To bring up a child, from diapers to college, is an awesome responsibility.
The molding and shaping of an individual from rambunctious child to productive, responsible citizen, is a task not for the weak of heart, not for the timid, not for the selfish.
Sometimes, those who find themselves parents are not up to the task. Other times, children are robbed from their parents by tragedies.
Thankfully, in our culture, we have people willing to fill those all important roles. Foster parents — and foster families — fill a void like no other. Taking in a child as their own, nurturing them, caring for them, indeed loving them. All done to make a difference, to give that youngster at least a chance at a normal life.
Sadly, not all foster families mix well with their charges, and when the youth reaches adult age, they are set adrift — or chose a lonesome road with their new independence possible — only to be alone and in need once again.
It’s a good thing we’ve got people like Cielo Poloche watching out for them.
In Richmond County, an average of one to three young people age out of foster care each year. Many of them have no adult support system when they leave the homes in which they reside.
“They can choose to remain in our care until they are 21, and continue living with their assigned families under the condition that they either go to school or work full-time,” said Poloche, DSS independent living coordinator.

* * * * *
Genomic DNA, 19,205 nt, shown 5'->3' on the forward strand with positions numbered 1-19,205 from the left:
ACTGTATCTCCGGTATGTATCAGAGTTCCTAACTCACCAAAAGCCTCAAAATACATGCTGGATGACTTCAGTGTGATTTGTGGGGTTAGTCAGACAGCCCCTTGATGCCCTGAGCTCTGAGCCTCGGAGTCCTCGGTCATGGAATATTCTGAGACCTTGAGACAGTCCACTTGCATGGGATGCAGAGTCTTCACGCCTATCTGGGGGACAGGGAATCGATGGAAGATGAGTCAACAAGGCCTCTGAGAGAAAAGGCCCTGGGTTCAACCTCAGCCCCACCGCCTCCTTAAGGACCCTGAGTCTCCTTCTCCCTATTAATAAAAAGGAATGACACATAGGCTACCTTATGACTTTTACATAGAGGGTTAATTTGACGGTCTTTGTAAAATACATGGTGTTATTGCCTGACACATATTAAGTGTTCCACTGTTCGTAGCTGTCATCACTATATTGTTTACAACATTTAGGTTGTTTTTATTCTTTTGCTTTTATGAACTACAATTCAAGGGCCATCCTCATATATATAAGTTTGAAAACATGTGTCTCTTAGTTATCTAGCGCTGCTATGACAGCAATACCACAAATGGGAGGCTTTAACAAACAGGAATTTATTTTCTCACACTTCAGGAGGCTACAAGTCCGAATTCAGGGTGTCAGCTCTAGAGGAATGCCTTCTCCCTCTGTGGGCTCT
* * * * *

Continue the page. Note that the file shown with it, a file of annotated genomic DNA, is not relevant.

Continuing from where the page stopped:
In a story by reporter Kelli Easterling, Poloche said that the decision to receive three more years of help is not as cut and dry as it may seem.
“To an adult, the logical choice would seem to be to stay with the foster family for a few more years,” said Poloche. “The truth is, they’re 18 and they’re inexperienced. They have no idea what it takes to make ends meet, and the relationship with the foster family might not be great.”
Poloche said many of these youth have missed opportunities for learning that most people take for granted. “They may have never had anyone explain how to balance a checkbook or budget.”
As the independent living coordinator, Poloche is able to assist with some funding to help young people get started.
“We can offer $1,500 per year until they are 21,” she said. “This can be used for the initial move, rent and things like that.”
Realizing that a meager $1,500 of occasional help through the year is not enough to get these young adults on the right track, Poloche often finds herself helping them meet important appointments by driving them there when they don’t have a ride. She finds herself teaching them how to balance checkbooks, dress for interviews, create resumes, fill out their taxes, apply for jobs and more.
“I’m trying to develop some ties in the community,” she said. “Stable people who would like to be a part of someone’s life and help steer them down the right path.” Poloche is looking for mentors, and more.
It’s a credit to Poloche that she goes above and beyond. If you’d like to help with a young person aging out of foster care, contact Poloche at 910-997-8446.